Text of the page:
Accidents At Work - Disease, Deafness And Other Long-Term Injuries
“Employment is nature’s physician and is essential for human happiness” Galen, ca 180 AD. In 2003/04 30 million working days were lost to illness that were caused by work related issues. Two million people believed they were suffering from a work related illness in 2003/04. ½ a million people were said to be suffering from stress/depression or anxiety. 183,000 claimed to have breathing or lung problems. Hearing problems were sustained by 81,000, skin problems by 31,000 and heart disease/attack by 66,000.
These harrowing figures are a shocking insight into the abuse of health and safety in the work place. Although these figures have improved slightly now; health concerns due to occupations are still a major problem.
An occupational disease is a chronic ailment that occurs as a result of work. It is when symptoms of diseases are more prevalent in bodies of workers than the general public.
Improving organization, work practices, addressing issues such as workload (over or under), matching workers skills to their jobs and having clear lines of accountability and responsibilities are all appropriate steps to prevent ill health occurring in the work place. The right work patterns, security and ensuring a ‘happy’ work place as well as good communication and safe working practices not only improve the safety of the work place but also creates a better working environment.
Examples of occupational disease are:
• Black lung disease – normally seen in coal mining industry
• Carpel Tunnel Syndrome - occurs when the median nerve, which runs from the forearm into the hand, becomes pressed or squeezed at the wrist. The symptoms are usually burning, tingling, or itching numbness in the palm of the hand and the fingers, especially the thumb and the index and middle fingers with some people even stating their fingers feel useless and swollen even though they appear fine.
• Radiation Sickness – seen in the nuclear industry
• Byssinosis – disease of the lungs caused by breathing in cotton dust or dusts from other vegetable fibers such as flax, hemp, or sisal while at work
• COPD, Chronic Obstructive Pulmonary Disease – the symptoms of COPD are a persistent cough/phlegm, shortness of breath and chest infections. Once the damage of COPD has taken effect it cannot be reversed. COPD is damaged airways in the lungs, causing them to become narrow, making it harder for air to get in and out of the lungs.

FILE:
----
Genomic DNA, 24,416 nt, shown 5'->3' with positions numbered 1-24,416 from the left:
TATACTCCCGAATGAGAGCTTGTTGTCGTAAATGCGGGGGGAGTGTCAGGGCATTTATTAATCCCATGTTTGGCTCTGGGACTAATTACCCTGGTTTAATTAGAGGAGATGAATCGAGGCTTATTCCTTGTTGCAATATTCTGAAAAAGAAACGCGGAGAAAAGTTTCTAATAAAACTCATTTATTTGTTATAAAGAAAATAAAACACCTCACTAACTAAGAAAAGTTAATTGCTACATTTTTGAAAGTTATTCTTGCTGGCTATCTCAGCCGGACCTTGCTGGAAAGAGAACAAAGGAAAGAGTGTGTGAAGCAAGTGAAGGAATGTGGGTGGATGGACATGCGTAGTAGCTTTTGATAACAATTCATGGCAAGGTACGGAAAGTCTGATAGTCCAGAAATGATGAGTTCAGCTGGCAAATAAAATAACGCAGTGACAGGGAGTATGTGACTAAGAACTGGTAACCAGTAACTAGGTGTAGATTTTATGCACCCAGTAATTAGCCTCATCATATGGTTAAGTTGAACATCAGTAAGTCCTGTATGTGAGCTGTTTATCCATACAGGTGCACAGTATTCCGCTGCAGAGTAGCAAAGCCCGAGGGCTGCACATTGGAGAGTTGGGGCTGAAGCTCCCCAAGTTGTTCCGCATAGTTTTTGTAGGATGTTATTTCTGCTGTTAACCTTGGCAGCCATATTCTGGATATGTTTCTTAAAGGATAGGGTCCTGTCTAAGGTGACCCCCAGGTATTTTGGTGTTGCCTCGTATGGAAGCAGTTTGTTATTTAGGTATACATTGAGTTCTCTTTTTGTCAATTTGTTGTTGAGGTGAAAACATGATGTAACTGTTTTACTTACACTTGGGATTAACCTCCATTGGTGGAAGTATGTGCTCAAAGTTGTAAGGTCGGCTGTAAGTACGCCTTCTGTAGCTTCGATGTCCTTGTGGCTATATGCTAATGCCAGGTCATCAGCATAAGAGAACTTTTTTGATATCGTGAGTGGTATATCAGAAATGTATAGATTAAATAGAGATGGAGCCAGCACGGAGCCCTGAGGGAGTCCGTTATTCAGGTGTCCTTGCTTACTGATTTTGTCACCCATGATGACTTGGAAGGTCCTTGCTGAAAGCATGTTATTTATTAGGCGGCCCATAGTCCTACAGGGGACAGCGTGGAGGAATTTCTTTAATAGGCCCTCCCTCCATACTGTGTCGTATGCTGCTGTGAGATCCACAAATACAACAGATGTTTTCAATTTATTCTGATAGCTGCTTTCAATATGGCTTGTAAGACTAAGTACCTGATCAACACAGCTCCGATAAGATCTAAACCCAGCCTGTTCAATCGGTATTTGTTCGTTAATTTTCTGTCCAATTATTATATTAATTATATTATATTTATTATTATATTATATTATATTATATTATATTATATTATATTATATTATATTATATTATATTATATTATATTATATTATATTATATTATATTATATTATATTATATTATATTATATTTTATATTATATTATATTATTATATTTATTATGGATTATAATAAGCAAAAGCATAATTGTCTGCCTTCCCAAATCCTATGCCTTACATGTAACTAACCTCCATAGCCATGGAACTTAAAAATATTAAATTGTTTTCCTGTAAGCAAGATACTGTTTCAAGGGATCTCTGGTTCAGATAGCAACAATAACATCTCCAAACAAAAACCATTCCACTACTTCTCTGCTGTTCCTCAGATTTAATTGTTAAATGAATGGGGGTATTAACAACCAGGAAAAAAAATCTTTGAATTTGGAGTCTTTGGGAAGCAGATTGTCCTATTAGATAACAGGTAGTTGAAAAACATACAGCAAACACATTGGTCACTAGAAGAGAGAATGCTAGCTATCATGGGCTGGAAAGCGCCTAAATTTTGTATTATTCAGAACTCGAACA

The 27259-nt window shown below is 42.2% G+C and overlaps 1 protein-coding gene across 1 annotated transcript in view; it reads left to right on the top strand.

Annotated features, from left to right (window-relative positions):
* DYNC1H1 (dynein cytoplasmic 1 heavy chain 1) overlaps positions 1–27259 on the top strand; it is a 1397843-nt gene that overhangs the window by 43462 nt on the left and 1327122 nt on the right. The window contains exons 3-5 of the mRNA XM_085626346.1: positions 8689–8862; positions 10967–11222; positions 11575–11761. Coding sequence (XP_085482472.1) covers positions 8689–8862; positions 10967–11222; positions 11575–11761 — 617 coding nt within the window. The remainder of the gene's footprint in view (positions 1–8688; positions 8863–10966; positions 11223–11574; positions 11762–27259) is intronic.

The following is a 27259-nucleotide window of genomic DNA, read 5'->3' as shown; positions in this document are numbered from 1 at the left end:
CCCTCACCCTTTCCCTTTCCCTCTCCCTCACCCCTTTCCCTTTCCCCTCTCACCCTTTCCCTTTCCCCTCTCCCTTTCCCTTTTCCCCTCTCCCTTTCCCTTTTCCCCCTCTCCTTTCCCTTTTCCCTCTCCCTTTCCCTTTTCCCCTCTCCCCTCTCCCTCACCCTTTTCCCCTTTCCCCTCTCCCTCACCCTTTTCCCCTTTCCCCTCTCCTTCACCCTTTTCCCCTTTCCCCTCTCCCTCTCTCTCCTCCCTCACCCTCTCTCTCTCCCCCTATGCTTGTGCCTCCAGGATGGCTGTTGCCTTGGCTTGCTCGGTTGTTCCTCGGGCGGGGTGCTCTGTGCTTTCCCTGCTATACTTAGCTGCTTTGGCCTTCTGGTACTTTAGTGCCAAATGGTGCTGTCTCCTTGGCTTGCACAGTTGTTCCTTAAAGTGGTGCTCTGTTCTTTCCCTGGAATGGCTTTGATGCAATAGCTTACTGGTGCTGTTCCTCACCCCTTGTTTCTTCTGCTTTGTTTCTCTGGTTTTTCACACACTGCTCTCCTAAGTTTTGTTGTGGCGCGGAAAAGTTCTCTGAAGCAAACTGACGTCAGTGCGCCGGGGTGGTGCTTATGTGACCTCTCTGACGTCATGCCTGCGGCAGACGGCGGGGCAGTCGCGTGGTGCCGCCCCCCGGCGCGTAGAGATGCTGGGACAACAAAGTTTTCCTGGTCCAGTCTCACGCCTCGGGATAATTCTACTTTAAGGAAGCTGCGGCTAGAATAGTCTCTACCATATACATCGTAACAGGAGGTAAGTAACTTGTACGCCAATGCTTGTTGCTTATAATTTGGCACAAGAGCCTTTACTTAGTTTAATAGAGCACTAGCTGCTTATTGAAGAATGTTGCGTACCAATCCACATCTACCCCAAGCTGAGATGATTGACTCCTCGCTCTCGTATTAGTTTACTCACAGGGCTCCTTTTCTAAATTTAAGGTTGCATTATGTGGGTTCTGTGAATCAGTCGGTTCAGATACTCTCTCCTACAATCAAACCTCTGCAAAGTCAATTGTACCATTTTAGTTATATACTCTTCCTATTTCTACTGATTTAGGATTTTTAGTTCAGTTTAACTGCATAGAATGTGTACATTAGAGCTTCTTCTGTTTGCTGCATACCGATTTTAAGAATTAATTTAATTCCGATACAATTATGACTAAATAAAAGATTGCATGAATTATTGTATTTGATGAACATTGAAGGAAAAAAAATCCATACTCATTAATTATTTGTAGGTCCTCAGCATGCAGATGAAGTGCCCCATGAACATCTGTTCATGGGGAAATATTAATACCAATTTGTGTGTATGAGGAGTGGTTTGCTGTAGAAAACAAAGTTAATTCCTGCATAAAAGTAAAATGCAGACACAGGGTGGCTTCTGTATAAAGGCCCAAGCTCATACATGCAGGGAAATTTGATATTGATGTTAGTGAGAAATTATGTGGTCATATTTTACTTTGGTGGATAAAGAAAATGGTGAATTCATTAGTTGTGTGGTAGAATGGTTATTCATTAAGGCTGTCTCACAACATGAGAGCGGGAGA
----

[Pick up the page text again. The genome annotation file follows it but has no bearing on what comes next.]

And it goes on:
• Silicosis – The Oldest of all work related diseases. It develops over time when dust from Silica is inhaled into the lungs. A persistent cough, with or without sputum, shortness of breath and chest tightness are all symptoms of Silicosis. All of these usually appear over many years of exposure to high levels of Silica dust, with the tissue of the lungs becoming damaged by Fibrosis and being replaced with solid nodules of scar tissue. Even after the exposure stops, the disease still progresses.
• Asbestos – work related disease due to asbestos exposure can be highly serious. Mesothelioma is cancer of the pleura and asbestosis is a form of lung fibrosis, both of which are a direct result of asbestos, as well as bronchial cancer.
• Occupational Lung Disease - covers a range of damage, affecting things such as the tubes that carry air in and out of the lungs (airways), the tiny air sacs where oxygen is transferred from the air we breathe into our blood stream. Other damage may affect the thin lining between our lungs and ribcage. Symptoms include chest pain, prolonged coughing, breathlessness and wheezing
• Occupational Asthma – it has been said that by 2010, the cases of occupational asthma are to be reduced by 30%. Occupational Asthma remains the most common form of work related illness. Dust from flour and grain; Industrial baking, farm work, grain transport. Wood dust, from hard wood, western red cedar, carpentry, joinery and sawmilling. Colophony, mostly found in soldering fumes but also present in glues and floor cleaners Dust from latex rubber, from jobs involving latex gloves used in nursing and dentist work. Dust from insects and animals are all causes of Occupational Asthma.
The above list is only a small section of work related illness and disease that can affect many employees.
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